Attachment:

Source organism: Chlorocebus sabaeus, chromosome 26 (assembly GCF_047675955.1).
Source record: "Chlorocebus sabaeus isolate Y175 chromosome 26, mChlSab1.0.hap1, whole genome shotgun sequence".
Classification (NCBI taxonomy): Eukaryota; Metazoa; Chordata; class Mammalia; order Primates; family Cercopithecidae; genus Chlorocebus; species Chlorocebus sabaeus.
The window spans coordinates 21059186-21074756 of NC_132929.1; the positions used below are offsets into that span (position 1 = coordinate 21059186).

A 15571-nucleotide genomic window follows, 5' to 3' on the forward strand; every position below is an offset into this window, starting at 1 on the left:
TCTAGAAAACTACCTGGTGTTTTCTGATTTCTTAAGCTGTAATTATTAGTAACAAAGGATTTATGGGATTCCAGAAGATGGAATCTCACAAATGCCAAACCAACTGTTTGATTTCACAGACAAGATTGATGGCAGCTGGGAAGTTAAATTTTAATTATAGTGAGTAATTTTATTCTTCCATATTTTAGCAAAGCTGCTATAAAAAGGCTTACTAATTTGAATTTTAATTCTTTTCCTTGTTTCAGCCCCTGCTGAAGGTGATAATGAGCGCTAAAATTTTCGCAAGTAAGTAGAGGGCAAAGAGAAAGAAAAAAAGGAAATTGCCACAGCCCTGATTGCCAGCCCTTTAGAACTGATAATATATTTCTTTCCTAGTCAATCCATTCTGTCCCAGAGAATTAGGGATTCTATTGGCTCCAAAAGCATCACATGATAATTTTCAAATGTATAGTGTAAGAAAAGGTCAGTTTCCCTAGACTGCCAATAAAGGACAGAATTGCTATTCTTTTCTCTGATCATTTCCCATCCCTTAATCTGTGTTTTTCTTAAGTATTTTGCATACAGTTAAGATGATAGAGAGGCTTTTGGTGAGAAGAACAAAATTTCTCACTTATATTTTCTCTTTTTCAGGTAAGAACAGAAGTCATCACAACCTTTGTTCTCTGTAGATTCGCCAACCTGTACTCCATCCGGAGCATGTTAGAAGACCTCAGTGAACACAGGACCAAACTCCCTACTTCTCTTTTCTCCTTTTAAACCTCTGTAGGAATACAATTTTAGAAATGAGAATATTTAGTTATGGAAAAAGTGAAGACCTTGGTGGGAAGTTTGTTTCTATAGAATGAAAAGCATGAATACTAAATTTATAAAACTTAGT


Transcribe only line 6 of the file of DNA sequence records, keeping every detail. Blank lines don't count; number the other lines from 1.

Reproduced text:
TCTAGAAAACTACCTGGTGTTTTCTGATTTCTTAAGCTGTAATTATTAGTAACAAAGGATTTATGGGATTCCAGAAGATGGAATCTCACAAATGCCAAACCAACTGTTTGATTTCACAGACAAGATTGATGGCAGCTGGGAAGTTAAATTTTAATTATAGTGAGTAATTTTATTCTTCCATATTTTAGCAAAGCTGCTATAAAAAGGCTTACTAATTTGAATTTTAATTCTTTTCCTTGTTTCAGCCCCTGCTGAAGGTGATAATGAGCGCTAAAATTTTCGCAAGTAAGTAGAGGGCAAAGAGAAAGAAAAAAAGGAAATTGCCACAGCCCTGATTGCCAGCCCTTTAGAACTGATAATATATTTCTTTCCTAGTCAATCCATTCTGTCCCAGAGAATTAGGGATTCTATTGGCTCCAAAAGCATCACATGATAATTTTCAAATGTATAGTGTAAGAAAAGGTCAGTTTCCCTAGACTGCCAATAAAGGACAGAATTGCTATTCTTTTCTCTGATCATTTCCCATCCCTTAATCTGTGTTTTTCTTAAGTATTTTGCATACAGTTAAGATGATAGAGAGGCTTTTGGTGAGAAGAACAAAATTTCTCACTTATATTTTCTCTTTTTCAGGTAAGAACAGAAGTCATCACAACCTTTGTTCTCTGTAGATTCGCCAACCTGTACTCCATCCGGAGCATGTTAGAAGACCTCAGTGAACACAGGACCAAACTCCCTACTTCTCTTTTCTCCTTTTAAACCTCTGTAGGAATACAATTTTAGAAATGAGAATATTTAGTTATGGAAAAAGTGAAGACCTTGGTGGGAAGTTTGTTTCTATAGAATGAAAAGCATGAATACTAAATTTATAAAACTTAGT